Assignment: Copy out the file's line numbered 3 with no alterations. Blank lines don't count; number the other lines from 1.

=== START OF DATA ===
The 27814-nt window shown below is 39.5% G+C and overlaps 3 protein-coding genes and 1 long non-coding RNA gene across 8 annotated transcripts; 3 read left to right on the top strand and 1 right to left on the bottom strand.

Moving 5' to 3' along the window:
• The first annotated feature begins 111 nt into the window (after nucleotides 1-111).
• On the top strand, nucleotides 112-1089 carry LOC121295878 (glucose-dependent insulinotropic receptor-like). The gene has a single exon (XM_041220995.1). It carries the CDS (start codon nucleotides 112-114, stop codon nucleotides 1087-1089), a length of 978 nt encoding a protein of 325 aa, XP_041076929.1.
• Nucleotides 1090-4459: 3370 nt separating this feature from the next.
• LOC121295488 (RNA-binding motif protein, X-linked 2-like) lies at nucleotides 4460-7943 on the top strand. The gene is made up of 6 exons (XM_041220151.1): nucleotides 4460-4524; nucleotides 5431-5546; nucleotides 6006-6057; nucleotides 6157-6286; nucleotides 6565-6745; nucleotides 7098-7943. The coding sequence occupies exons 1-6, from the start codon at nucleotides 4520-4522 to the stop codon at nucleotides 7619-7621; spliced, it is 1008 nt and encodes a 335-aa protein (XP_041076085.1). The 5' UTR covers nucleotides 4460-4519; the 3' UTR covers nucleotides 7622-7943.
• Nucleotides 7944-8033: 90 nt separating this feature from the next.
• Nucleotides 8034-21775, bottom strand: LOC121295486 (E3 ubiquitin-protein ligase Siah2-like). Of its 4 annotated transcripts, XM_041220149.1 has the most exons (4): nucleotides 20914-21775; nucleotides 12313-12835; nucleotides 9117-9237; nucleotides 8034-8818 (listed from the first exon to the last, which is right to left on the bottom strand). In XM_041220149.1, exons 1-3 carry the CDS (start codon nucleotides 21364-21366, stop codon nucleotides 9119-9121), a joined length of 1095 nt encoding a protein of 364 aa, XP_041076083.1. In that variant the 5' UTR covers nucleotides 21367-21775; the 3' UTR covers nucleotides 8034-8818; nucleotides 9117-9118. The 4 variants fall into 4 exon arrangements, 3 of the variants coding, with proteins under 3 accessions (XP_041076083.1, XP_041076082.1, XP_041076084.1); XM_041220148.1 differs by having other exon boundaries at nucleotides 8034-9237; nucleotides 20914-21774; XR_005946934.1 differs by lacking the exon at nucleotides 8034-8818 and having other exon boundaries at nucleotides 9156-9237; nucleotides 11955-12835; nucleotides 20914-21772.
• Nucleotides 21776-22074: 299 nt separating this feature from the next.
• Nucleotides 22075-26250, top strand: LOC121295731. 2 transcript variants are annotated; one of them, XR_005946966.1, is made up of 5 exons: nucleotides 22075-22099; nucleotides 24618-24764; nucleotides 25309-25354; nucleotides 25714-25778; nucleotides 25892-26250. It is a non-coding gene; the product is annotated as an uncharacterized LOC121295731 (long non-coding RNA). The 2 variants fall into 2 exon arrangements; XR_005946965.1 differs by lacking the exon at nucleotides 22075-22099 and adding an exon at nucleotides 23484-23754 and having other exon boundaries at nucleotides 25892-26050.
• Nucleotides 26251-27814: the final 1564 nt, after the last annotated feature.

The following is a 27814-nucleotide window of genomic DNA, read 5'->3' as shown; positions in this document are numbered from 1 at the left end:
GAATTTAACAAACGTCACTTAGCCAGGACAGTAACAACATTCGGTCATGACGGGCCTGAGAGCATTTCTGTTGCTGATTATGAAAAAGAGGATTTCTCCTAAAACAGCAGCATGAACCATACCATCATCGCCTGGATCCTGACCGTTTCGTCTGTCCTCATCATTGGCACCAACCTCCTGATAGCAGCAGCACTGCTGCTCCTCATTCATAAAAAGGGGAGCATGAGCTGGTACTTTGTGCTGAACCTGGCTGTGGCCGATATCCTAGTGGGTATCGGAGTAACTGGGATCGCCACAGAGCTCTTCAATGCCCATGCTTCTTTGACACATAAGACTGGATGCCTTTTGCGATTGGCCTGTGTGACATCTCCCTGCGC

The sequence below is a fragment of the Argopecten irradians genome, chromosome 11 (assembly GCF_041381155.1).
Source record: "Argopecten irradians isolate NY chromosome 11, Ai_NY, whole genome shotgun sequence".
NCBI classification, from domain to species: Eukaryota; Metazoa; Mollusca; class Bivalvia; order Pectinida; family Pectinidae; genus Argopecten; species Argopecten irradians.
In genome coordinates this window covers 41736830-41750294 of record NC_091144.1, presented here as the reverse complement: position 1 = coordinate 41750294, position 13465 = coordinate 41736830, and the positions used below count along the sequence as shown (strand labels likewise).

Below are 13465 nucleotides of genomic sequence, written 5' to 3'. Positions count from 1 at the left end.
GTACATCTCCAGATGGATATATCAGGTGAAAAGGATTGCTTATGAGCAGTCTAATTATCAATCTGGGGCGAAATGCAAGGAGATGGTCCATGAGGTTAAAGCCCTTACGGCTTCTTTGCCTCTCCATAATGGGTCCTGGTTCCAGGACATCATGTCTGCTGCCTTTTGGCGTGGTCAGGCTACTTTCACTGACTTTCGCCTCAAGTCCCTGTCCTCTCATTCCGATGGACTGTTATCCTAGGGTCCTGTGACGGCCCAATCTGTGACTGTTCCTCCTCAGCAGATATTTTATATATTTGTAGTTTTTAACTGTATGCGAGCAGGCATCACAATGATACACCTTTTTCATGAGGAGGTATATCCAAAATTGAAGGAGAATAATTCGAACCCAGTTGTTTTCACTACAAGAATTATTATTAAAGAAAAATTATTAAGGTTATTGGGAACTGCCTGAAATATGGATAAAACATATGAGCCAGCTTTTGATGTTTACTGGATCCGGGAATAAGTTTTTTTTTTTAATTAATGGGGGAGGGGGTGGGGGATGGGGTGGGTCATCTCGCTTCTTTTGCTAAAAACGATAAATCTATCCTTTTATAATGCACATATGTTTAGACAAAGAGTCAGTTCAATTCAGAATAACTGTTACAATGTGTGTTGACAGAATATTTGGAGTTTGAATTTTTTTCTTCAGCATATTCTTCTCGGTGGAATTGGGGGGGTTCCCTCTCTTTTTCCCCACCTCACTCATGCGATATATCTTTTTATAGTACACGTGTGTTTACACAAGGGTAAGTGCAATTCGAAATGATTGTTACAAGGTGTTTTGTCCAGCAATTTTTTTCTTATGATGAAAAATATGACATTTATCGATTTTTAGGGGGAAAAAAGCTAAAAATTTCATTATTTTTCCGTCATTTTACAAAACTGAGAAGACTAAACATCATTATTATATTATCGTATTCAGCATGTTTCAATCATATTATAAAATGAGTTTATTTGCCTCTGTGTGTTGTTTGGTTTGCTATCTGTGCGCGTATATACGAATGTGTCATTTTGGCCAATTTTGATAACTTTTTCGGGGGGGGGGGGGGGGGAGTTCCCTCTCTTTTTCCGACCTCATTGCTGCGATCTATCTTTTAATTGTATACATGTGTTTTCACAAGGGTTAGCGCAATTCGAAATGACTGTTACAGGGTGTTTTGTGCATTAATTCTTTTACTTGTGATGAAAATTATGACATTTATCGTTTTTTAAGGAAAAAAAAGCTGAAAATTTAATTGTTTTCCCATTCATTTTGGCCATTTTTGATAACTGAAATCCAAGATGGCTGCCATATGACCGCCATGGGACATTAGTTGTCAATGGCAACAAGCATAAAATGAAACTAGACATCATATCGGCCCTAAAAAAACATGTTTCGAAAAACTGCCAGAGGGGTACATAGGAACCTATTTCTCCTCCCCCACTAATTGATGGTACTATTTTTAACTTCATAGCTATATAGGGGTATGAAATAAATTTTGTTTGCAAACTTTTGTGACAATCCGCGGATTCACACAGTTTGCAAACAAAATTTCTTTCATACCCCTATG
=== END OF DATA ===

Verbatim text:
• The first annotated feature begins 111 nt into the window (after nucleotides 1-111).